- When tissue starts to become bony, this is an example of a time when the tissue begins to ossify.
- When a business becomes stagnant and stops growing, this is an example of a time when the business begins to ossify.
- to change or develop into bone
- to settle or fix rigidly in a practice, custom, attitude, etc.
Origin of ossify; from Classical Latin os (gen. ossis), a bone (; from Indo-European base an unverified form ost- from source Sanskrit ásthi, Classical Greek osteon, bone) + -fy
verbos·si·fied, os·si·fy·ing, os·si·fies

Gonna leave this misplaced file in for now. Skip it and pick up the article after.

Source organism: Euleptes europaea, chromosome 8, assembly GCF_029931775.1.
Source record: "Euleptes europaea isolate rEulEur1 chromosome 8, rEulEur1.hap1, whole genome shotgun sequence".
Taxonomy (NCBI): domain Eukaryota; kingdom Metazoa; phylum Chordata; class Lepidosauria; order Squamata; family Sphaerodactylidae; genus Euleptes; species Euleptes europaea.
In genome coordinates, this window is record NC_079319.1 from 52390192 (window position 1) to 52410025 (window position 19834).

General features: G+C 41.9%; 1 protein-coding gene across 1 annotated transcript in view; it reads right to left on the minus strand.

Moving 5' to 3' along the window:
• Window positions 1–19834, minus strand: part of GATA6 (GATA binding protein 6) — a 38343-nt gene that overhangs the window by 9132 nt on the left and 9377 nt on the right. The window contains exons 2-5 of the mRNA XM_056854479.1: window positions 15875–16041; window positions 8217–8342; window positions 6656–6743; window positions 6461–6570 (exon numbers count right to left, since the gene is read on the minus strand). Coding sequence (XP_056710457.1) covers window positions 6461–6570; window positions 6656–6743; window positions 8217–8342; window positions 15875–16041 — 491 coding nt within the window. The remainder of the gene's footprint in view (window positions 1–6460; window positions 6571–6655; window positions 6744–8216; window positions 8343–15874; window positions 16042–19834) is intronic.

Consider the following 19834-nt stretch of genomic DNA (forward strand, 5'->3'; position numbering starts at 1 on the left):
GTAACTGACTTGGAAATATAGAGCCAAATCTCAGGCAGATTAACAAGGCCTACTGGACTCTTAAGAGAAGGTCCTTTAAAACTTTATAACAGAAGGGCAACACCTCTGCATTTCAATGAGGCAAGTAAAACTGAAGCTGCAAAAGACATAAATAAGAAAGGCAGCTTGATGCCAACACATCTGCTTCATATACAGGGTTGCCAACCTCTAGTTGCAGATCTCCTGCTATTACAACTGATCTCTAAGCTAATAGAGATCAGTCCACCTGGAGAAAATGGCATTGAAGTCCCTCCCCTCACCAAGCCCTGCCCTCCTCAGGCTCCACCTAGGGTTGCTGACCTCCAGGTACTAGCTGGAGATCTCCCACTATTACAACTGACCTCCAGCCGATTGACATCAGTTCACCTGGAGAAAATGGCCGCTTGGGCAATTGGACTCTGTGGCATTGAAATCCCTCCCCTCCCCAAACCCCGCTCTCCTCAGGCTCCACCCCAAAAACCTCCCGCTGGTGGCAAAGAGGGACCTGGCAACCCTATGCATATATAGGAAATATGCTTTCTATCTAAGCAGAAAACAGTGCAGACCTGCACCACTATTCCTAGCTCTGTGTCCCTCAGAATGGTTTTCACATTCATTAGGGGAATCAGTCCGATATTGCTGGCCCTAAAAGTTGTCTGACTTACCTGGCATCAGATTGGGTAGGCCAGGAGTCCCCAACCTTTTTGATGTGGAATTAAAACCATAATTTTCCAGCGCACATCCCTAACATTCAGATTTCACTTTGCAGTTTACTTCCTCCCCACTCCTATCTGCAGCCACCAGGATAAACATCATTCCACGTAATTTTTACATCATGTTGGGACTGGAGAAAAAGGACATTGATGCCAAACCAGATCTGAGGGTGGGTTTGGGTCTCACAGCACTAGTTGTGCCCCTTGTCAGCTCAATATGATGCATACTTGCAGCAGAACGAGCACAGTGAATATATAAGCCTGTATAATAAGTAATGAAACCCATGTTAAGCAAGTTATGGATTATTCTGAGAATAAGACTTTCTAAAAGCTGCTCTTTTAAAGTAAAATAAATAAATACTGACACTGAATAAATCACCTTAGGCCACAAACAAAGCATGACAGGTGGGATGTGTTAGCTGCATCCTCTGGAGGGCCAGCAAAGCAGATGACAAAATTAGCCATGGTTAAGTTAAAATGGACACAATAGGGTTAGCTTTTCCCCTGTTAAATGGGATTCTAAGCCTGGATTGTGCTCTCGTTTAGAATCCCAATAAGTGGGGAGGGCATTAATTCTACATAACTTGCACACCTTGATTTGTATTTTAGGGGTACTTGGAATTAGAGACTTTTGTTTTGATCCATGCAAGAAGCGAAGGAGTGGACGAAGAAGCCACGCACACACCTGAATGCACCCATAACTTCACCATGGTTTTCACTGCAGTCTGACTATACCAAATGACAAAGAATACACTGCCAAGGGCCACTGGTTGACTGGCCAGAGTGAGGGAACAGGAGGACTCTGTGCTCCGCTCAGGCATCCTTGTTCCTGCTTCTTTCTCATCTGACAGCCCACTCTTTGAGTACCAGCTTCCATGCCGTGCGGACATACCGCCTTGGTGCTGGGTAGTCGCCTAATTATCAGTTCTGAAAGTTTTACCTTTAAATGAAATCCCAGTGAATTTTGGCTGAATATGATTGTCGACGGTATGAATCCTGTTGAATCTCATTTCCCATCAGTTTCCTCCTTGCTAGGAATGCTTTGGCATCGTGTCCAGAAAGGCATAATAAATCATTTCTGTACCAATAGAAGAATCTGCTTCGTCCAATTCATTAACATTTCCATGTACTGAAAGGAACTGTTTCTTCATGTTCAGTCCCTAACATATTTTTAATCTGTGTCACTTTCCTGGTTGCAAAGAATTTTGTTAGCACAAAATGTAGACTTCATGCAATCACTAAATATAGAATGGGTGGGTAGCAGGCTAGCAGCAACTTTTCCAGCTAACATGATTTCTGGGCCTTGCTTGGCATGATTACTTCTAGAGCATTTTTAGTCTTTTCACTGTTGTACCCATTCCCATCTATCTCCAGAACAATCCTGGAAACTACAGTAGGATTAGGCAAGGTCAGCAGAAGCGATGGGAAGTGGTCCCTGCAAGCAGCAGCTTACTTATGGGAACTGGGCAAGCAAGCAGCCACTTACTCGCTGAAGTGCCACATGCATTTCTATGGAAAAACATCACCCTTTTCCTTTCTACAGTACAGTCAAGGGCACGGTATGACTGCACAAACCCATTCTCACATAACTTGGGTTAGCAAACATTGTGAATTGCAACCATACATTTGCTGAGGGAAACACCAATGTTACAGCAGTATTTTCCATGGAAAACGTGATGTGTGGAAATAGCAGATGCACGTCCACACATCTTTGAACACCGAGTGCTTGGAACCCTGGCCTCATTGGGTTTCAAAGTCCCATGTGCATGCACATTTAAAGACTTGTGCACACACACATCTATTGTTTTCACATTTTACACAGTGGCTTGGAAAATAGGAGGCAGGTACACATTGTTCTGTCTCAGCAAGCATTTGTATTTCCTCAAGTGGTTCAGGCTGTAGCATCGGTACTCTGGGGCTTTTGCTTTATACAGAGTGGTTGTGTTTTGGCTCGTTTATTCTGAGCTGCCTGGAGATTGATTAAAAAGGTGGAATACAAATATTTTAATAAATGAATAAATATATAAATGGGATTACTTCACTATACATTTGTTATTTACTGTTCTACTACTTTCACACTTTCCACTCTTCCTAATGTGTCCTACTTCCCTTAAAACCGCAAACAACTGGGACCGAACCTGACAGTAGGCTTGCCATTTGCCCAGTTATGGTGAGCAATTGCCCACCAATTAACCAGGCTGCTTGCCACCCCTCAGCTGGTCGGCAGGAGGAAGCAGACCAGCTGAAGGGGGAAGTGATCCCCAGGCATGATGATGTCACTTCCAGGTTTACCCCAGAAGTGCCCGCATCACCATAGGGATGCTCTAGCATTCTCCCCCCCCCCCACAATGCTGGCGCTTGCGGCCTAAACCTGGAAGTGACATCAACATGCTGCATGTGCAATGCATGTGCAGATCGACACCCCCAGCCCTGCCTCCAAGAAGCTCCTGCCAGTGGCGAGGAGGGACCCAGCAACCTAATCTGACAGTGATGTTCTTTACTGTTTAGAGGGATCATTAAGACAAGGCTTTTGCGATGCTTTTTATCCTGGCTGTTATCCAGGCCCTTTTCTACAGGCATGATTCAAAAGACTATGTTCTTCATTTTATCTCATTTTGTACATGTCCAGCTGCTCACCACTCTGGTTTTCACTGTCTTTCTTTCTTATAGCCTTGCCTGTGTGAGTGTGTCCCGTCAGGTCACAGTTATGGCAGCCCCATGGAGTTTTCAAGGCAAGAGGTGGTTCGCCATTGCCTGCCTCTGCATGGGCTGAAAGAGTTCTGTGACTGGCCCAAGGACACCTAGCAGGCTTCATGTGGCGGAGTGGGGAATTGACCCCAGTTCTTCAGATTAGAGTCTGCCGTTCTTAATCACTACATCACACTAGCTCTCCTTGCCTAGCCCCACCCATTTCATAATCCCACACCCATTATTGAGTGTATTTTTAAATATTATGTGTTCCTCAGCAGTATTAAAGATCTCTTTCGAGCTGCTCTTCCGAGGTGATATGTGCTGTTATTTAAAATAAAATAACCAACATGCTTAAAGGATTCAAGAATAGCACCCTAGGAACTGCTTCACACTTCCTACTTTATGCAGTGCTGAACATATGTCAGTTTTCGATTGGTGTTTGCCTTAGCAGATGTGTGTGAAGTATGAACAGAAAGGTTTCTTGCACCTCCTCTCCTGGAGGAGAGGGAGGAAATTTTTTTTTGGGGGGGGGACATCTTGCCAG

- To change into bone; become bony.
- To become set in a rigidly conventional pattern: “The central ideas of liberalism have ossified” (Jeffrey Hart).
- To convert (a membrane or cartilage, for example) into bone.
- To mold into a rigidly conventional pattern.
Origin of ossifyLatin os, oss-, bone; see ost- in Indo-European roots + –fy.
(third-person singular simple present ossifies, present participle ossifying, simple past and past participle ossified)
- (intransitive) To transform (cause to transform) from a softer animal substance into bone; particularly the processes of growth in humans and animals.
- (intransitive, animate) To become (cause to become) inflexible and rigid in habits or opinions.
- (intransitive, inanimate) To grow (cause to grow) formulaic and permanent.
- (rare) To calcify.